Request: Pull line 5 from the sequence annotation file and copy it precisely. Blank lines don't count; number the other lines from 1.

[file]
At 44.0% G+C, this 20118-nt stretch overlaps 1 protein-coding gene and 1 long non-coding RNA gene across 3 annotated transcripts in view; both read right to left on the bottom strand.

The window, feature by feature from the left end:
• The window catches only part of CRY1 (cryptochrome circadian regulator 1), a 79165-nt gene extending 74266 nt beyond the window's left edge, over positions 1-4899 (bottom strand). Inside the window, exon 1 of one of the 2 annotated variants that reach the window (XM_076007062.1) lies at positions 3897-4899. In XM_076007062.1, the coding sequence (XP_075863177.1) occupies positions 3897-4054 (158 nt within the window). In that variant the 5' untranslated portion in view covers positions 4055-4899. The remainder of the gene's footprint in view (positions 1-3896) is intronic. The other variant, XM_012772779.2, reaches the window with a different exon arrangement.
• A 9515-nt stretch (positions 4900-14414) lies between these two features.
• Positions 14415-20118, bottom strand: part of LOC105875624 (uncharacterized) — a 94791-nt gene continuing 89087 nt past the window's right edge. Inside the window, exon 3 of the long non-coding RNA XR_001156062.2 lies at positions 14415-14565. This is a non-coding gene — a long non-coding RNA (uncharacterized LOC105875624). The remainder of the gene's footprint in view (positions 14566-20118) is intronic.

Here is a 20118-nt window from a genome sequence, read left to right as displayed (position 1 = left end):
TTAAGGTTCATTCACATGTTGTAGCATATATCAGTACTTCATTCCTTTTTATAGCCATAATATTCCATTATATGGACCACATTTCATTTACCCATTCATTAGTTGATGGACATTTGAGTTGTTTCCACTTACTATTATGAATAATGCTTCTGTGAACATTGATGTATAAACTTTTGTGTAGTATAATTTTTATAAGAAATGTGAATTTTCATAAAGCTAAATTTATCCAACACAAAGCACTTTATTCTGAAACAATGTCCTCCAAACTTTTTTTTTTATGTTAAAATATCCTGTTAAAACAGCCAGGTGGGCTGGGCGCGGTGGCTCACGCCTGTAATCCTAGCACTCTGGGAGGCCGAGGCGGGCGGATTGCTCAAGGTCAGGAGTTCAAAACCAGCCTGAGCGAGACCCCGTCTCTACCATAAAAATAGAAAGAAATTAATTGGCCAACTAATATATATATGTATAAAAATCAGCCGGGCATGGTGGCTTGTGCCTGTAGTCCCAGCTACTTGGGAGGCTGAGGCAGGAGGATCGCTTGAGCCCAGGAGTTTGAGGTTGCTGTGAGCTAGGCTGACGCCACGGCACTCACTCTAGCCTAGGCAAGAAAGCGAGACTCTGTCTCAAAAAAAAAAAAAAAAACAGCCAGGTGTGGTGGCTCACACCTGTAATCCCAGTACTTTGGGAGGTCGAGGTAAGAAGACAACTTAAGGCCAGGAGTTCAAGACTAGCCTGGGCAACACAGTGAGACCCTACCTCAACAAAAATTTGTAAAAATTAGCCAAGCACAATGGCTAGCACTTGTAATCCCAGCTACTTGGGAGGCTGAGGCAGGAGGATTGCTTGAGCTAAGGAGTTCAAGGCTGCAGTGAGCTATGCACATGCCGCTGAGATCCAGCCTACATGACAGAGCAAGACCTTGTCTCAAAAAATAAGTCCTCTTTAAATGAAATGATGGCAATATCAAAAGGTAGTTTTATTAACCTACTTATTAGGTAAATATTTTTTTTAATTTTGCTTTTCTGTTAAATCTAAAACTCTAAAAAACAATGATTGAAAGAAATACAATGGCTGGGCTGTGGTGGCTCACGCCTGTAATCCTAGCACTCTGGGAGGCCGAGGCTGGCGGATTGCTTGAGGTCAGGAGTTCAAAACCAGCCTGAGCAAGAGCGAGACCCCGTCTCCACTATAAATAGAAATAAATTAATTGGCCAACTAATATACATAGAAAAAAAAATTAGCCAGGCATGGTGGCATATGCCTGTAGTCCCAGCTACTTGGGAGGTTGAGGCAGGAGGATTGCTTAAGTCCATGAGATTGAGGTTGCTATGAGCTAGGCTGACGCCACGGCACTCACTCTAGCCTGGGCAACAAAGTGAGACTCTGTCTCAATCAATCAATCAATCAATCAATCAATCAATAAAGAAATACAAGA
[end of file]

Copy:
• Positions 14415-20118, bottom strand: part of LOC105875624 (uncharacterized) — a 94791-nt gene continuing 89087 nt past the window's right edge. Inside the window, exon 3 of the long non-coding RNA XR_001156062.2 lies at positions 14415-14565. This is a non-coding gene — a long non-coding RNA (uncharacterized LOC105875624). The remainder of the gene's footprint in view (positions 14566-20118) is intronic.